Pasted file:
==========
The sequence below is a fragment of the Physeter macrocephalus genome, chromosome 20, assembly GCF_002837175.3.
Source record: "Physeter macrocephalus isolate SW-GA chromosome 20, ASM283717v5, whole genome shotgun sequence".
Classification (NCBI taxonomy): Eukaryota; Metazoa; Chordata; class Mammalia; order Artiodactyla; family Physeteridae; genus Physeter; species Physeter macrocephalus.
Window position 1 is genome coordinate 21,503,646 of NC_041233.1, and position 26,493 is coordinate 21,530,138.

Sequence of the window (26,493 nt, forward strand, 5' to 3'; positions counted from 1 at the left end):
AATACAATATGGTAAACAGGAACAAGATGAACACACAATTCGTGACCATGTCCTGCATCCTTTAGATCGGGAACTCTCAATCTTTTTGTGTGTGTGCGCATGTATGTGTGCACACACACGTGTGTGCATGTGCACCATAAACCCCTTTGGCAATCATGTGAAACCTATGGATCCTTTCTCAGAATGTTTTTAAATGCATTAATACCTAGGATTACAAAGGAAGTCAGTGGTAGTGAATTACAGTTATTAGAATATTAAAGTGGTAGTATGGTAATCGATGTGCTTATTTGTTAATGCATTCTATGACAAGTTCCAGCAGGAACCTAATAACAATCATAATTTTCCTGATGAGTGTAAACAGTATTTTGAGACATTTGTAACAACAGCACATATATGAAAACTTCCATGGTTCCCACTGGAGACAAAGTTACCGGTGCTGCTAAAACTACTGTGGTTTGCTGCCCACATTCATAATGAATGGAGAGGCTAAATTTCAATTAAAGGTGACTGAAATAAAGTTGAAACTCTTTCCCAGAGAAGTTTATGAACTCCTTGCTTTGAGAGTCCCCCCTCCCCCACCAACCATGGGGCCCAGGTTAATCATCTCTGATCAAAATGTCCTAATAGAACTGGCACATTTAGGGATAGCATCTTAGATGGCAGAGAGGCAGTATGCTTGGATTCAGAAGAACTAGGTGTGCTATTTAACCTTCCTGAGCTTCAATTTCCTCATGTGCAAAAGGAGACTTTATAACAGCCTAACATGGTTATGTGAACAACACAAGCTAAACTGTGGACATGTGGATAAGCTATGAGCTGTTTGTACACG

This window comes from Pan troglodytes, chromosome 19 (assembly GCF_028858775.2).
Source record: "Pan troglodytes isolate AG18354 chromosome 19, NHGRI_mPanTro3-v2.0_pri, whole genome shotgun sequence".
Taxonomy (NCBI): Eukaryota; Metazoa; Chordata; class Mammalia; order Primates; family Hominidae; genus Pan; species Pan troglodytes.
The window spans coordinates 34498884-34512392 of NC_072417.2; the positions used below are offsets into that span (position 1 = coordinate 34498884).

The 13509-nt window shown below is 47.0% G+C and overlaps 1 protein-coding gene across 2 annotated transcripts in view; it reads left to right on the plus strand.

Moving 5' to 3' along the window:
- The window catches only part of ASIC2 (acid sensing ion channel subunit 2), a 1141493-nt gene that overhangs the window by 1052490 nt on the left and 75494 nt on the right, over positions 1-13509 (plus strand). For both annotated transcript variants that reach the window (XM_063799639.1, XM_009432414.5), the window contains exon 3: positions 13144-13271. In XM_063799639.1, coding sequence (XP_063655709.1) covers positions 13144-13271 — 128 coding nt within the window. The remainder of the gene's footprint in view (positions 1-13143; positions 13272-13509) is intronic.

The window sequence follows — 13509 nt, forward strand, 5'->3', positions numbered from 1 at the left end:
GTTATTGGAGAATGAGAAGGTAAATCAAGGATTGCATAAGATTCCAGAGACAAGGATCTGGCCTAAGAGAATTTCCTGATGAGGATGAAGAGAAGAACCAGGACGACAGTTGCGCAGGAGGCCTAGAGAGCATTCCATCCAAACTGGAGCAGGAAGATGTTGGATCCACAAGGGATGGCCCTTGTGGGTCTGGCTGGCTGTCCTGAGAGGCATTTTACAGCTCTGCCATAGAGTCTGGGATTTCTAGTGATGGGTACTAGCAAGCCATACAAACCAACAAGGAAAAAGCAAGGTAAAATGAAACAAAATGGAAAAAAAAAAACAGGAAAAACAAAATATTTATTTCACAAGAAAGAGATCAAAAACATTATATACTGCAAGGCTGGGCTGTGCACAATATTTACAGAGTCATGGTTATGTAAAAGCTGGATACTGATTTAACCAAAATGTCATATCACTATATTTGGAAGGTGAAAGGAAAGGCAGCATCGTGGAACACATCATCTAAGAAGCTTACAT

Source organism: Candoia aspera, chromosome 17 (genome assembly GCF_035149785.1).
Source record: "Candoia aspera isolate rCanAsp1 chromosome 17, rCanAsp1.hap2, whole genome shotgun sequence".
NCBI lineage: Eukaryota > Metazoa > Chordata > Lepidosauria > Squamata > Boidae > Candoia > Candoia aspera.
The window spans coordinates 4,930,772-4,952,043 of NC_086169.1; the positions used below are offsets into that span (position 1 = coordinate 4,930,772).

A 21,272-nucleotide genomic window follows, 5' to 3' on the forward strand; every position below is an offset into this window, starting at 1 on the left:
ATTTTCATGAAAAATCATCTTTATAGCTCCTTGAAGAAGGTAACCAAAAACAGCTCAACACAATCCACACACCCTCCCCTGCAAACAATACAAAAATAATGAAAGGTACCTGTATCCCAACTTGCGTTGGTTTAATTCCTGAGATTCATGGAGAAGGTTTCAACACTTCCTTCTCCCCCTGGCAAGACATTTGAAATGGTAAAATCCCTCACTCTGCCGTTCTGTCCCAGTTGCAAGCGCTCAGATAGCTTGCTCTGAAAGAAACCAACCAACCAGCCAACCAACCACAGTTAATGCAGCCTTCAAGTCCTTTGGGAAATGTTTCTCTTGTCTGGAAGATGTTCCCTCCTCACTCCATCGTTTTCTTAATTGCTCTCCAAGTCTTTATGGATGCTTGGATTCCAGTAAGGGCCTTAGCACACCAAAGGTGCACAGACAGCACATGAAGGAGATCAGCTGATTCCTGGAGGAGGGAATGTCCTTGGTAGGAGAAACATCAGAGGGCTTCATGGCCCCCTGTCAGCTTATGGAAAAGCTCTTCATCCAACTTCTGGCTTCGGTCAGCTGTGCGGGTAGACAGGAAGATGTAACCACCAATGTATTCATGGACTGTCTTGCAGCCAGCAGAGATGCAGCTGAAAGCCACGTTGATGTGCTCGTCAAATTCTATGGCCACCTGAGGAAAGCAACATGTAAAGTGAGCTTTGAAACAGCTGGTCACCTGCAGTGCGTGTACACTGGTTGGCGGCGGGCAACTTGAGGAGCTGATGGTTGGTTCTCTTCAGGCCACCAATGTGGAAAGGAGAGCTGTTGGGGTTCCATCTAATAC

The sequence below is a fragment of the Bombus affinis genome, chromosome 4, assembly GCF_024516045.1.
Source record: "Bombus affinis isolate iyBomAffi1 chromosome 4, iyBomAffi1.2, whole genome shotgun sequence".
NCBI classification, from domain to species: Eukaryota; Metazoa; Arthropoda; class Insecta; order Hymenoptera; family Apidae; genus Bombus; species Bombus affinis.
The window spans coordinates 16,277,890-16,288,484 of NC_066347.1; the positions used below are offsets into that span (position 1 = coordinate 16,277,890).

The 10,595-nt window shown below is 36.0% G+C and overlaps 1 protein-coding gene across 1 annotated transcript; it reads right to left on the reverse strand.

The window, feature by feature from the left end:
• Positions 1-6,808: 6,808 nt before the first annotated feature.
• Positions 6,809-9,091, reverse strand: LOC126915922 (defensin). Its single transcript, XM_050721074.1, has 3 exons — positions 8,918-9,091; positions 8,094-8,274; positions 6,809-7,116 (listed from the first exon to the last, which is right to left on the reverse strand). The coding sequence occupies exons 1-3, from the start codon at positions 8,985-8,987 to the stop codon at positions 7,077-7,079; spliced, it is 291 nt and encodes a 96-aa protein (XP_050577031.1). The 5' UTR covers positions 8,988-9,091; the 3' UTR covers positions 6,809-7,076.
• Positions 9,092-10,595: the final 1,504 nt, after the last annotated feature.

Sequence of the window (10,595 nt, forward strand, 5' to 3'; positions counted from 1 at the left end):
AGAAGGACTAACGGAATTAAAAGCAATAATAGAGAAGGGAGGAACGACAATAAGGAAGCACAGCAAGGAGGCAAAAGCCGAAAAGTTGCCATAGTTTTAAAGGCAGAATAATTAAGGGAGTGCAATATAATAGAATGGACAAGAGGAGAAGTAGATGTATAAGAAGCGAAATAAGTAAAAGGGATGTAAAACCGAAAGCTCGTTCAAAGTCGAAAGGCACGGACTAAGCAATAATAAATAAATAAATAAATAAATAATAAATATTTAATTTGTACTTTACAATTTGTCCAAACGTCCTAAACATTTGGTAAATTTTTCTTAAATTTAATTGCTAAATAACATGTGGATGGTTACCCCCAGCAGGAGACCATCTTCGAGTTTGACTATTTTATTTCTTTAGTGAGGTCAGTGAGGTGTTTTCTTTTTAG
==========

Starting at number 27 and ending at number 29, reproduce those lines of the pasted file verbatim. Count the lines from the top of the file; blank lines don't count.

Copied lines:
The window, feature by feature from the left end:
• Positions 1-6,808: 6,808 nt before the first annotated feature.
• Positions 6,809-9,091, reverse strand: LOC126915922 (defensin). Its single transcript, XM_050721074.1, has 3 exons — positions 8,918-9,091; positions 8,094-8,274; positions 6,809-7,116 (listed from the first exon to the last, which is right to left on the reverse strand). The coding sequence occupies exons 1-3, from the start codon at positions 8,985-8,987 to the stop codon at positions 7,077-7,079; spliced, it is 291 nt and encodes a 96-aa protein (XP_050577031.1). The 5' UTR covers positions 8,988-9,091; the 3' UTR covers positions 6,809-7,076.